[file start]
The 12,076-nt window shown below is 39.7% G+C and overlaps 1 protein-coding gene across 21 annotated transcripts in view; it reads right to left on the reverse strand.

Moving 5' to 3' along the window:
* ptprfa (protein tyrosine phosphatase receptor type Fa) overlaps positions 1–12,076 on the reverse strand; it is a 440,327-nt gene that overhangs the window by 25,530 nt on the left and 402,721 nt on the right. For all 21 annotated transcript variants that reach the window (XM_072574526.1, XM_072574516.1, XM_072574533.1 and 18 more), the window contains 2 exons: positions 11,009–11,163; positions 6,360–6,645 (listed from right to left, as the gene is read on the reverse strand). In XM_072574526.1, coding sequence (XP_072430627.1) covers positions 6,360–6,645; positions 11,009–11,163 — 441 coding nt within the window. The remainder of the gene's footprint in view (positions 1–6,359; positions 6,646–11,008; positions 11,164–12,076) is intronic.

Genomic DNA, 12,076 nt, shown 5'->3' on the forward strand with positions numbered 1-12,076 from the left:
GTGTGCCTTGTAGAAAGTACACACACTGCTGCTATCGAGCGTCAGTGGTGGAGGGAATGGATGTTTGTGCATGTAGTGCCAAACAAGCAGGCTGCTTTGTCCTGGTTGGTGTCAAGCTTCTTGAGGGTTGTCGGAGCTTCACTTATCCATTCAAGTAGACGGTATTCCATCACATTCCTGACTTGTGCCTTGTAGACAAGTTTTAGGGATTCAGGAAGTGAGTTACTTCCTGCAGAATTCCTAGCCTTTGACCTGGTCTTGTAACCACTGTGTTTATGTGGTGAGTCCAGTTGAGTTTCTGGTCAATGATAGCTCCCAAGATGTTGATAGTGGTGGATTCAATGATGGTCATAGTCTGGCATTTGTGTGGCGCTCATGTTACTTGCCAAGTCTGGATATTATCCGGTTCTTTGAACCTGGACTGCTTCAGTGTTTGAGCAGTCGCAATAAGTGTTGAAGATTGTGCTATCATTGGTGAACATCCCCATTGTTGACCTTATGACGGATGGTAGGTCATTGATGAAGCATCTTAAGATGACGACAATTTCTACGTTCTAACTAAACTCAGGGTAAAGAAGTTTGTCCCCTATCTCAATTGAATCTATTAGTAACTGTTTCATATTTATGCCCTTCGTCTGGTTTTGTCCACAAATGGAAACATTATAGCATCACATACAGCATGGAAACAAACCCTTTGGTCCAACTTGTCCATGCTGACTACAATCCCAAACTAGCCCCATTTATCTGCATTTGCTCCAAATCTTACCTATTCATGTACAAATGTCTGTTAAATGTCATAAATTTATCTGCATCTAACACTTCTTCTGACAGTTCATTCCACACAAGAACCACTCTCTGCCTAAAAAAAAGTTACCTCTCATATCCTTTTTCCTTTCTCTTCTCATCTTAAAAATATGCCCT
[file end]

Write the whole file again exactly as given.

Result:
The 12,076-nt window shown below is 39.7% G+C and overlaps 1 protein-coding gene across 21 annotated transcripts in view; it reads right to left on the reverse strand.

Moving 5' to 3' along the window:
* ptprfa (protein tyrosine phosphatase receptor type Fa) overlaps positions 1–12,076 on the reverse strand; it is a 440,327-nt gene that overhangs the window by 25,530 nt on the left and 402,721 nt on the right. For all 21 annotated transcript variants that reach the window (XM_072574526.1, XM_072574516.1, XM_072574533.1 and 18 more), the window contains 2 exons: positions 11,009–11,163; positions 6,360–6,645 (listed from right to left, as the gene is read on the reverse strand). In XM_072574526.1, coding sequence (XP_072430627.1) covers positions 6,360–6,645; positions 11,009–11,163 — 441 coding nt within the window. The remainder of the gene's footprint in view (positions 1–6,359; positions 6,646–11,008; positions 11,164–12,076) is intronic.

Genomic DNA, 12,076 nt, shown 5'->3' on the forward strand with positions numbered 1-12,076 from the left:
GTGTGCCTTGTAGAAAGTACACACACTGCTGCTATCGAGCGTCAGTGGTGGAGGGAATGGATGTTTGTGCATGTAGTGCCAAACAAGCAGGCTGCTTTGTCCTGGTTGGTGTCAAGCTTCTTGAGGGTTGTCGGAGCTTCACTTATCCATTCAAGTAGACGGTATTCCATCACATTCCTGACTTGTGCCTTGTAGACAAGTTTTAGGGATTCAGGAAGTGAGTTACTTCCTGCAGAATTCCTAGCCTTTGACCTGGTCTTGTAACCACTGTGTTTATGTGGTGAGTCCAGTTGAGTTTCTGGTCAATGATAGCTCCCAAGATGTTGATAGTGGTGGATTCAATGATGGTCATAGTCTGGCATTTGTGTGGCGCTCATGTTACTTGCCAAGTCTGGATATTATCCGGTTCTTTGAACCTGGACTGCTTCAGTGTTTGAGCAGTCGCAATAAGTGTTGAAGATTGTGCTATCATTGGTGAACATCCCCATTGTTGACCTTATGACGGATGGTAGGTCATTGATGAAGCATCTTAAGATGACGACAATTTCTACGTTCTAACTAAACTCAGGGTAAAGAAGTTTGTCCCCTATCTCAATTGAATCTATTAGTAACTGTTTCATATTTATGCCCTTCGTCTGGTTTTGTCCACAAATGGAAACATTATAGCATCACATACAGCATGGAAACAAACCCTTTGGTCCAACTTGTCCATGCTGACTACAATCCCAAACTAGCCCCATTTATCTGCATTTGCTCCAAATCTTACCTATTCATGTACAAATGTCTGTTAAATGTCATAAATTTATCTGCATCTAACACTTCTTCTGACAGTTCATTCCACACAAGAACCACTCTCTGCCTAAAAAAAAGTTACCTCTCATATCCTTTTTCCTTTCTCTTCTCATCTTAAAAATATGCCCT